Marketing plays a key role in these difficult conditions. For the German consumer, the brand is more important than the price when purchasing beer, and currently roughly eight million people are interested in information about beer. Despite falling sales figures, advertising spending in the brewing industry has barely decreased, so that costs per hectoliter consumed have generally grown in the last 20 years. In terms of advertising distribution by channel in the media, leadership belongs to TV advertising.
Pilsner is the leading type of beer, with a market share of roughly 60 percent. In retail, the half-liter bottle represents the most widespread packaging. Only roughly 20 percent of the beer market volume in Germany apply to gastronomy, while in Austria the share amounts to a third and in Switzerland to roughly half. The leading distribution channel for selling beer on the retail market are discounters and food retail stores.
The market share of imported beers has grown in the last ten years, but the domestic market is still shaped by local brewery companies. The Radeberger Group (also: Jever, DAB, Berliner Pilsener, Sternburg and others), belonging to the Oetker Group, the Belgian-Brasilian brewery group AB InBev (among others, Beck’s, Hasseröder and Löwenbräu) and Bitburger (including König Pilsener, Köstritzer, Licher and Wernesgrüner) are the leading brewery groups on the German market, based on sales figures. Oettinger, Krombacher and Bitburger represent the leading German beer brands, according to production numbers.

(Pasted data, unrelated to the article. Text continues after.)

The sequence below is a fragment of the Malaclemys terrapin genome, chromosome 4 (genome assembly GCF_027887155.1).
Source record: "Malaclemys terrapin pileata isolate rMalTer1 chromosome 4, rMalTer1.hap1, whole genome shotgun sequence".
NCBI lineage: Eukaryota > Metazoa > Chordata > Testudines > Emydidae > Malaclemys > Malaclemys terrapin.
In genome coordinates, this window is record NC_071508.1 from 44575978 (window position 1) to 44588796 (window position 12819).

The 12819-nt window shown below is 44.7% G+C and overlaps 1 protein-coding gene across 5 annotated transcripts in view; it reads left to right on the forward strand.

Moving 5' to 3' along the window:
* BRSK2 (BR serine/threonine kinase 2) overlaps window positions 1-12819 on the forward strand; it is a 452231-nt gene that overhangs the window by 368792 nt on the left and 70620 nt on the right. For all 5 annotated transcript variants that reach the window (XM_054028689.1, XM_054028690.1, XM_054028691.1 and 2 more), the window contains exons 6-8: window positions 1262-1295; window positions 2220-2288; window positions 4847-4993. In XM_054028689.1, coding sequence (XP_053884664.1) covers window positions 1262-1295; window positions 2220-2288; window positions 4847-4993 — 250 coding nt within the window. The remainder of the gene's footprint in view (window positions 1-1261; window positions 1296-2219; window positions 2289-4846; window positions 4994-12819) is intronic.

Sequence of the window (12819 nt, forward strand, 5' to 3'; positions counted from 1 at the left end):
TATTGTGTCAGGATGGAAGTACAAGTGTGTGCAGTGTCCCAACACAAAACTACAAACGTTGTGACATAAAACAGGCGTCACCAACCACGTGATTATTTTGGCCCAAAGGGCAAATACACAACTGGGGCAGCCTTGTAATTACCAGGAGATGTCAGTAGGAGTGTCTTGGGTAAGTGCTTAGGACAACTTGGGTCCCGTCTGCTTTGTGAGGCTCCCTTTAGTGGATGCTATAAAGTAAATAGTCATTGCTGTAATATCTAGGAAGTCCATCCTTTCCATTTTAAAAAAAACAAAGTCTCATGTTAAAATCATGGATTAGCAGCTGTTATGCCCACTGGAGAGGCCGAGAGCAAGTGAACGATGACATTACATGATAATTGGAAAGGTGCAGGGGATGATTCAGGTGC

The mixed beer drink segment, such as Radler or Alsterwasser, grew significantly at the beginning of the millennium, but has been stagnating for several years. Drinks mixed from beer and lemonade, which were sold mainly in hypermarkets and discounters, played the biggest role in this segment. The market leader in Germany is the Karlsberg brewery with its brand Mixery.
A trend which is occupying the brewing industry in recent years is craft beer. While the beer market in Germany and on the other side of the Atlantic is shrinking, the number of breweries is paradoxically growing, as more and more small and microbreweries appear. These attempt to separate their products from the mass by introducing unusual flavors. Generally craft beer breweries mean small, owner-managed companies which are committed to craft traditions (but not necessarily to the German Reinheitsgebot). In Germany, craft beer has so far become more popular in several smaller urban markets. The share of small breweries in the total beer production in Germany has not grown significantly in recent years.